SARONNO, Italy - Italia Nostra is a non-profit organization based in Rome. It was founded in 1955 with the specific purpose of protesting the projected demolition of part of the city’s historic center.
From the beginning, the organization focused on promoting a more sensitive approach to urban planning, which included the preservation of historic architecture. Today there are more than 200 Italia Nostra affiliates across Italy dedicated to the protection and promotion of the country’s historical, artistic and environmental patrimony.
As the government systematically cuts away at the already tiny budget set aside for conservation, Italy’s cultural patrimony is in danger of crumbling, and Italia Nostra is waving the red flag.
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In this country, sprinkled with Roman aqueducts and amphitheatres, medieval piazzas and renaissance palazzos, only a tiny portion of the national budget is allotted to conservation, far less than other countries with a fraction of the patrimony.
According to the latest figures available from the Organization for Economic Cooperation and Development (OECD), Italy earmarked only 0.8% of its public spending to culture and leisure in 2006. This put it at number 22 on a list of 27 countries for which heritage conservation statistics were available.
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All you have to do is look across the border to France to see the difference. France, has 20 national museums, while in Italy there are 400. There are 25,000 protected buildings in France, while in Italy there are between 350,000 and 400,000, and yet France spends twice as much to protect its heritage.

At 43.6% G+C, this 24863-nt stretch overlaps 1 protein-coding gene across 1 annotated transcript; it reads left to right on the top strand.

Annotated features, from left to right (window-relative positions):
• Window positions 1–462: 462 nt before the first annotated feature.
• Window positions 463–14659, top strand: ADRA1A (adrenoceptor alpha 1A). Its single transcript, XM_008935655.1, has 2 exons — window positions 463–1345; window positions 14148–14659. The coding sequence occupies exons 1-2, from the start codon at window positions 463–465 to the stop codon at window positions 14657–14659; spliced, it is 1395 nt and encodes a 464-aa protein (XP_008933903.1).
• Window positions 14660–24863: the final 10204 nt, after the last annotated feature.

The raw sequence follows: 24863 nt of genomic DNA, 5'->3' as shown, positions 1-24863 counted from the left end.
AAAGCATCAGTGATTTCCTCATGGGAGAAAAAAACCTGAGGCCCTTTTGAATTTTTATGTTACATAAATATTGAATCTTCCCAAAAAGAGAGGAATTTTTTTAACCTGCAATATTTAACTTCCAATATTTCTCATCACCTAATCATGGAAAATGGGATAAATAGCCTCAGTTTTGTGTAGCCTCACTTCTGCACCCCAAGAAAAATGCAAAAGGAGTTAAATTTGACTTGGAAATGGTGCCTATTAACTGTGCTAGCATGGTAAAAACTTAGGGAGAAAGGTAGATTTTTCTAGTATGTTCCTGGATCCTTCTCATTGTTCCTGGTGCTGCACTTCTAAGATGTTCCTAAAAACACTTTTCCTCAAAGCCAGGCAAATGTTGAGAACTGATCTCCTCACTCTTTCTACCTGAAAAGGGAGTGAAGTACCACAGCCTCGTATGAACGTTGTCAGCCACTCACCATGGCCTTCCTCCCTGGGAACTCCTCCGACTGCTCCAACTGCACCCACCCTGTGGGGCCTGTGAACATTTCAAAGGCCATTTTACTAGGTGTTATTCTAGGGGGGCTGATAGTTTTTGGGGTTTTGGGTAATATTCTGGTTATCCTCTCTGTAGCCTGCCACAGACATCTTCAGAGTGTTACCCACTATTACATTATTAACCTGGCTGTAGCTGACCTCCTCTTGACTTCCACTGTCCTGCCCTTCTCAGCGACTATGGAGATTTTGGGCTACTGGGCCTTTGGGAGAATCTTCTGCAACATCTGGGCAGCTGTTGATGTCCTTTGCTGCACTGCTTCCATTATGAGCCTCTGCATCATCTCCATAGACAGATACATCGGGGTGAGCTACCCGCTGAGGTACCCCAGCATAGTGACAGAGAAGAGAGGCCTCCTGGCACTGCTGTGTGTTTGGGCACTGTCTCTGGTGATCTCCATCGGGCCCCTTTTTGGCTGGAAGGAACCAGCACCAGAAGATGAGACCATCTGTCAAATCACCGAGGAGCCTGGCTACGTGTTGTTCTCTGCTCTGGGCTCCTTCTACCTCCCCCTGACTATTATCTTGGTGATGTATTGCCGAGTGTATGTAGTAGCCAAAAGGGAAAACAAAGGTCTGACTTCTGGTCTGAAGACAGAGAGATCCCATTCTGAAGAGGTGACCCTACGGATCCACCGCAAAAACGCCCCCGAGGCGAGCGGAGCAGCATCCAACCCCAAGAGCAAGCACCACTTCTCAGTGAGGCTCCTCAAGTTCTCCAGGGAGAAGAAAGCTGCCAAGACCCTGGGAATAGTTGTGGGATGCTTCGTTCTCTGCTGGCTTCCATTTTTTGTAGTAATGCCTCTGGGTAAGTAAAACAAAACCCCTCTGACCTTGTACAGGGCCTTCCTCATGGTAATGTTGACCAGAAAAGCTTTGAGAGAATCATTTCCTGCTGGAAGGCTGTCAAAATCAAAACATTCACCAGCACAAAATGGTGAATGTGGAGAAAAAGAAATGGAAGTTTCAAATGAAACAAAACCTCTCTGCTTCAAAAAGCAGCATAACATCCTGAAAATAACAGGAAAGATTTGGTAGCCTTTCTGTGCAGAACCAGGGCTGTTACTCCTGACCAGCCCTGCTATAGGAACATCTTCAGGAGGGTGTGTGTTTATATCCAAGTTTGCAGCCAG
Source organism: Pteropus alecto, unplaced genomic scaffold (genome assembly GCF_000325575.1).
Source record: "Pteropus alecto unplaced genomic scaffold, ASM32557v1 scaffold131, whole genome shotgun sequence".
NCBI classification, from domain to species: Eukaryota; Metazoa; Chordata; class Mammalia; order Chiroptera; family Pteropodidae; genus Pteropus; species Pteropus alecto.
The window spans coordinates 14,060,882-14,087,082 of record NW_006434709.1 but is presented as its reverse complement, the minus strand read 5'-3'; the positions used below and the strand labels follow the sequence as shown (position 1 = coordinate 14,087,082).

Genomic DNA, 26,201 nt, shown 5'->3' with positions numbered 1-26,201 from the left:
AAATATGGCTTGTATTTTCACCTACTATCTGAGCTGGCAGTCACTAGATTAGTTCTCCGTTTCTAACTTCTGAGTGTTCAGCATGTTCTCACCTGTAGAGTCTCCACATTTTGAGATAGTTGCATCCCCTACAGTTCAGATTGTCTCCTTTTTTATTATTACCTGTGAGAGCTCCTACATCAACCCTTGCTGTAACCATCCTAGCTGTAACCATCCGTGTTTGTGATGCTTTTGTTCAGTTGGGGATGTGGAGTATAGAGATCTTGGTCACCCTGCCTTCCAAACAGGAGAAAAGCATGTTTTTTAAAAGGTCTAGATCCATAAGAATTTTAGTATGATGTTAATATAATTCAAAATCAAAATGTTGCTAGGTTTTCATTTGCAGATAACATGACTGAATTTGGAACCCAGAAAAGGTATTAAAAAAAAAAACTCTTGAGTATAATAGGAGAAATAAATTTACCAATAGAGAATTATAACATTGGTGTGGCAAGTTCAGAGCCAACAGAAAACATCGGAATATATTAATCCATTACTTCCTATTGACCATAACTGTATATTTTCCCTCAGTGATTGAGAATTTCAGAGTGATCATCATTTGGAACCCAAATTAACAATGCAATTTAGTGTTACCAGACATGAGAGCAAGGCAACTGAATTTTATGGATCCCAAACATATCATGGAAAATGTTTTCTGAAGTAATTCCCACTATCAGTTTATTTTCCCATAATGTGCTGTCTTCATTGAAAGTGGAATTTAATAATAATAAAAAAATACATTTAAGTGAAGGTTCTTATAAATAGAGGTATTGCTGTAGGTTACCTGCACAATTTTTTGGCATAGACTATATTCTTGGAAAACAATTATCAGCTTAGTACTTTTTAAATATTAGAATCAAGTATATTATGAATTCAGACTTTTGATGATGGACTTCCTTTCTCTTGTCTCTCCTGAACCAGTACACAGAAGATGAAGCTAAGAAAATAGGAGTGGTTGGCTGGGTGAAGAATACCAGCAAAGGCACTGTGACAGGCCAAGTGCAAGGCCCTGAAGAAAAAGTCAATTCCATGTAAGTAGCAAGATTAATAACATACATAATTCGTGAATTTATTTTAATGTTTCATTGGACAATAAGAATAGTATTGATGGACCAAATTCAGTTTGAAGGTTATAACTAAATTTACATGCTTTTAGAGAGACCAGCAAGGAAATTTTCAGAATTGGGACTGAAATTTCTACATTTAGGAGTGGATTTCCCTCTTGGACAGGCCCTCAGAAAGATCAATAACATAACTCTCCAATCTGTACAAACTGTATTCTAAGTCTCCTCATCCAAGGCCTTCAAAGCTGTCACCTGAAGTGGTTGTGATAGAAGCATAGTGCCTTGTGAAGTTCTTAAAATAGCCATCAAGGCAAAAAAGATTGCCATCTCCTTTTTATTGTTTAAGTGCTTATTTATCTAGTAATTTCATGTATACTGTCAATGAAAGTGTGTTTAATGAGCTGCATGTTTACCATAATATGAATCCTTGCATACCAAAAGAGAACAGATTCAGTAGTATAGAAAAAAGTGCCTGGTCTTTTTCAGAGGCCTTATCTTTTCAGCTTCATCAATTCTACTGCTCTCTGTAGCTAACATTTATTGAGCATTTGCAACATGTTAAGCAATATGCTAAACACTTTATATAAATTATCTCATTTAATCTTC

To make matters worse, in Italy the bulk of the tiny budget is generally allotted for restoration and conservation of the most popular sites, like the Coliseum in Rome and Pompeii. The rest are all at risk.
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Few tourists who come into Rome by taxi realize as they speed through the Porta San Giovanni that the walls on both sides of the Porta were built in the 3rd century. The so-called Aurelian walls, of which some 8 miles remain, are among the glories of the Eternal City. They were built between 270 and 273 BC by the Roman Emperor Aurelian. Yet the Romans, as well as tourists, take them for granted, and the result is that they are gradually crumbling. A 15-metre stretch collapsed in 2007.
|Section of Aurelian Wall|
The Aurelian walls are perhaps the biggest structure on Italia Nostra's "red list". So far, it takes in only seven of Italy's 20 regions, but it already comprises the names of 60 severely endangered buildings and sites.
They include barely known castles, far off the beaten tourist track, such as the one at Olcenengo in Piedmont, and archaeological sites of acknowledged importance such as the 7th century Greek settlement at Selinunte in the valley of the Temples in Agrigento, Sicily.
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No one can visit Italy without looking at the crumbling buildings and monuments that you find everywhere and wonder why the government doesn’t do more to conserve them. The fact that there are so many is precisely the problem.
There are entire nations whose total cultural heritage isn’t a fraction of what you will find just in the city of Rome or in Florence, or many other Italian cities, particularly in southern Italy. This is not a new phenomenon. The Italian government has traditionally been indifferent to conservation. The feeling seems to be that it will all be there forever.
To find out more about Italia Nostra, visit their web site (in Italian) at www.italianostra.org, or contact them at: Viale Liegi, 33, 00198 Rome Italy, Tel. 068537271/Fax. 0685350596.
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